How can people use the results?

Behavioral healthcare centers can use these results when thinking about whether and how to train providers and patients to improve SDM and the quality of care.

Final Research Report

View this project's final research report.

Peer-Review Summary

Peer review of PCORI-funded research helps make sure the report presents complete, balanced, and useful information about the research. It also assesses how the project addressed PCORI’s Methodology Standards. During peer review, experts read a draft report of the research and provide comments about the report. These experts may include a scientist focused on the research topic, a specialist in research methods, a patient or caregiver, and a healthcare professional. These reviewers cannot have conflicts of interest with the study.

The peer reviewers point out where the draft report may need revision. For example, they may suggest ways to improve descriptions of the conduct of the study or to clarify the connection between results and conclusions. Sometimes, awardees revise their draft reports twice or more to address all of the reviewers’ comments. 

Peer reviewers commented, and the researchers made changes or provided responses. The comments and responses included the following:

  • Reviewers noted that the report discussed focus groups without providing an explanation for how researchers conducted the groups or a report of the findings from them. Researchers removed the allusion to focus groups. They plan to publish qualitative results from those groups separately after a more-complete analysis.
  • Reviewers noted that patients and providers who participated in the study were not fully representative, with providers younger than average and patients more educated than average. The researchers acknowledged this and explained that this bias reflected the providers and patients who expressed interest in participating in the study.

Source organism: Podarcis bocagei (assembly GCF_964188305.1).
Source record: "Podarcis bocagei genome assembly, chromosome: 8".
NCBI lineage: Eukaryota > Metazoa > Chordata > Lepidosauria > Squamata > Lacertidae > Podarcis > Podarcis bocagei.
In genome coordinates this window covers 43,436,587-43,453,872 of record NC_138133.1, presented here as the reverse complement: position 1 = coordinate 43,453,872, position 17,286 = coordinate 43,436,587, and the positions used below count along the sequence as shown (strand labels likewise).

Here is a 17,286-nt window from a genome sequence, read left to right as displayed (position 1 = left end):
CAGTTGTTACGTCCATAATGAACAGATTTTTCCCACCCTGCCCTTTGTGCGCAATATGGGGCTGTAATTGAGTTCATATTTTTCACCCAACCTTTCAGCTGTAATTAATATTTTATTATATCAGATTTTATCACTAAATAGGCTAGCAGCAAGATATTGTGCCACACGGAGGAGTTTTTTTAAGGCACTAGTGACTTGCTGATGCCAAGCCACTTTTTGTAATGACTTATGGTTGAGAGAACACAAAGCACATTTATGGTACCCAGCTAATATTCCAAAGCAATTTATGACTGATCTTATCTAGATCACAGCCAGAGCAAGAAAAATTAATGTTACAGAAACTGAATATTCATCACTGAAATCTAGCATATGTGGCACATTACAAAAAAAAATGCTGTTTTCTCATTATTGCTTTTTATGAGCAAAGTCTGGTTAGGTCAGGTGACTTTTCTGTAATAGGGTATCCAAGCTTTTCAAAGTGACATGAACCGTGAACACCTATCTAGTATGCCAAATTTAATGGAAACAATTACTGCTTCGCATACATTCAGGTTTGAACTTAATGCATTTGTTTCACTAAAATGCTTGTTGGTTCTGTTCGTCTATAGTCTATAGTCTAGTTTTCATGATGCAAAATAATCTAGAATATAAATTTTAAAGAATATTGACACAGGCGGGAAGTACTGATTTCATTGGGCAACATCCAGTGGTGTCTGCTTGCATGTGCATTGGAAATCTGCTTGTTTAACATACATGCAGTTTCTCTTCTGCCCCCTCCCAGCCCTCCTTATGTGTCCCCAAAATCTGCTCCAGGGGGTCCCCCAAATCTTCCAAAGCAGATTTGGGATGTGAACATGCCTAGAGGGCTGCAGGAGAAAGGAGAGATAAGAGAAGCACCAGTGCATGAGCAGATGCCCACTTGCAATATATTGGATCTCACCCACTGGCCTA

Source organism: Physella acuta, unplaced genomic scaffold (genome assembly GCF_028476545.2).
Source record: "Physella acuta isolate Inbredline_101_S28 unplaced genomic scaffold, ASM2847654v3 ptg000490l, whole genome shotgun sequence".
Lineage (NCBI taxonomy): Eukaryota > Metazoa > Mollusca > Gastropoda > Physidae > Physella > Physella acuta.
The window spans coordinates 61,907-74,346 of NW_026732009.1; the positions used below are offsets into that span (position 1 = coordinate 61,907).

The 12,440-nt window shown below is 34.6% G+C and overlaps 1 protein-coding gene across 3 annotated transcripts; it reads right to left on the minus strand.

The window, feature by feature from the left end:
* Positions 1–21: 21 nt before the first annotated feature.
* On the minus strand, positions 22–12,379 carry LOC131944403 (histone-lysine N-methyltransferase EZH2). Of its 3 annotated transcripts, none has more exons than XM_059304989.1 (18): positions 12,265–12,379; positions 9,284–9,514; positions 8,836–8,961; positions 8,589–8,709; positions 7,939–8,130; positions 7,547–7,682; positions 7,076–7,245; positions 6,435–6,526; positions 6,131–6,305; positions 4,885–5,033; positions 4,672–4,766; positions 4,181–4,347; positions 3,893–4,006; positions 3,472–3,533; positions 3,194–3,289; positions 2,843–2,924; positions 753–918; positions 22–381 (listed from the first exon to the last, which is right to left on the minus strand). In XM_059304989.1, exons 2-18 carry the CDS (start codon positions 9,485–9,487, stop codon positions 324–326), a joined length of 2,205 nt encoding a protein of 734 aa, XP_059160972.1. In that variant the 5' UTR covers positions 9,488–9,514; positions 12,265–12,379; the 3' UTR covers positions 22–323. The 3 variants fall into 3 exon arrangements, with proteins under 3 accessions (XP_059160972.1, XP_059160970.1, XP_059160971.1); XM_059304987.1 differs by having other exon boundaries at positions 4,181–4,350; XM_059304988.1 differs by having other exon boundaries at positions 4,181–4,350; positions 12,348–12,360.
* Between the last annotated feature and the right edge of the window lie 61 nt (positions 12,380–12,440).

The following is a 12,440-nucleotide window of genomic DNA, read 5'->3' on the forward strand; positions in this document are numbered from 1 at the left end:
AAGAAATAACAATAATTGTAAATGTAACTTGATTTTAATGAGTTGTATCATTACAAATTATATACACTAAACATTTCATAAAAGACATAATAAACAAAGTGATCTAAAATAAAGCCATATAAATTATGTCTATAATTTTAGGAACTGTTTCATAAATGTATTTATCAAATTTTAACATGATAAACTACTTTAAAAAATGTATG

• Reviewers suggested that the weak intervention effects observed on outcomes could be the consequence, at least in part, of the specific scale used to measure shared decision making . The researchers agreed and explained that they chose this scale because it tries to avoid bias by using a third-party observer for assessing shared decision making, rather than self-reports by patients or providers. The researchers added that a newer version of the scale which has fewer questions, takes less time, and focuses on eliciting patient preferences may improve analyses in future studies.

Conflict of Interest Disclosures

Project Information

Margarita Alegria, PhD
Massachusetts General Hospital^
$928,457 *
10.25302/1.2020.CD.12114187IC
Effectiveness of DECIDE in Patient-Provider Communication, Therapeutic Alliance & Care Continuation

Key Dates

May 2013
September 2018
2013
2018

Study Registration Information

^Margarita Alegria, PhD, was affiliated with the Cambridge Health Alliance when this project was initially funded.

Final Research Report

View this project's final research report.

Journal Articles

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Last updated: October 18, 2023